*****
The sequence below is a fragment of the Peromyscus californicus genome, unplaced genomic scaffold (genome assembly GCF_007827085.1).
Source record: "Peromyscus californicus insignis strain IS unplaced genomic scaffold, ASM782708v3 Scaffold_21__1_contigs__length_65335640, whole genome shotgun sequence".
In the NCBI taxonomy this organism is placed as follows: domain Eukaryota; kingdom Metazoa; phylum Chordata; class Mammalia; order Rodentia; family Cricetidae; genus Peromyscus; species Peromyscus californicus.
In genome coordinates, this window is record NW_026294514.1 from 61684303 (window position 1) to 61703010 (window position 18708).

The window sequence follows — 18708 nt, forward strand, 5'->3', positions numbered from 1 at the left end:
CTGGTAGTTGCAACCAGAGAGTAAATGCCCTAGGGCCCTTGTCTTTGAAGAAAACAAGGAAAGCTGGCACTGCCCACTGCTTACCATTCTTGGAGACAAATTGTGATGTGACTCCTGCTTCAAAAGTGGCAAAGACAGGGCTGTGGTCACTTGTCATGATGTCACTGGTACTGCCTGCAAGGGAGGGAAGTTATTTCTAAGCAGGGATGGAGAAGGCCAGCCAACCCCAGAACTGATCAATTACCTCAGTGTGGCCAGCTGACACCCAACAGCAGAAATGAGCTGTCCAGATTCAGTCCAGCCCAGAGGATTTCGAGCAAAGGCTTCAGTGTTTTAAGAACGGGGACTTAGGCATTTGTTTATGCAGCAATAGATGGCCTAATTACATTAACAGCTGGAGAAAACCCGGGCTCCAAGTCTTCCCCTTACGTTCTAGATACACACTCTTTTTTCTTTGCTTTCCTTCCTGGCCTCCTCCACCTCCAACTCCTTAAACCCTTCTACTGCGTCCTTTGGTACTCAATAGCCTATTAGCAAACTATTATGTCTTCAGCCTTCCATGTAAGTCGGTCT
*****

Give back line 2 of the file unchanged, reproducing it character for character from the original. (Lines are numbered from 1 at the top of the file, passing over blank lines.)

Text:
Source record: "Peromyscus californicus insignis strain IS unplaced genomic scaffold, ASM782708v3 Scaffold_21__1_contigs__length_65335640, whole genome shotgun sequence".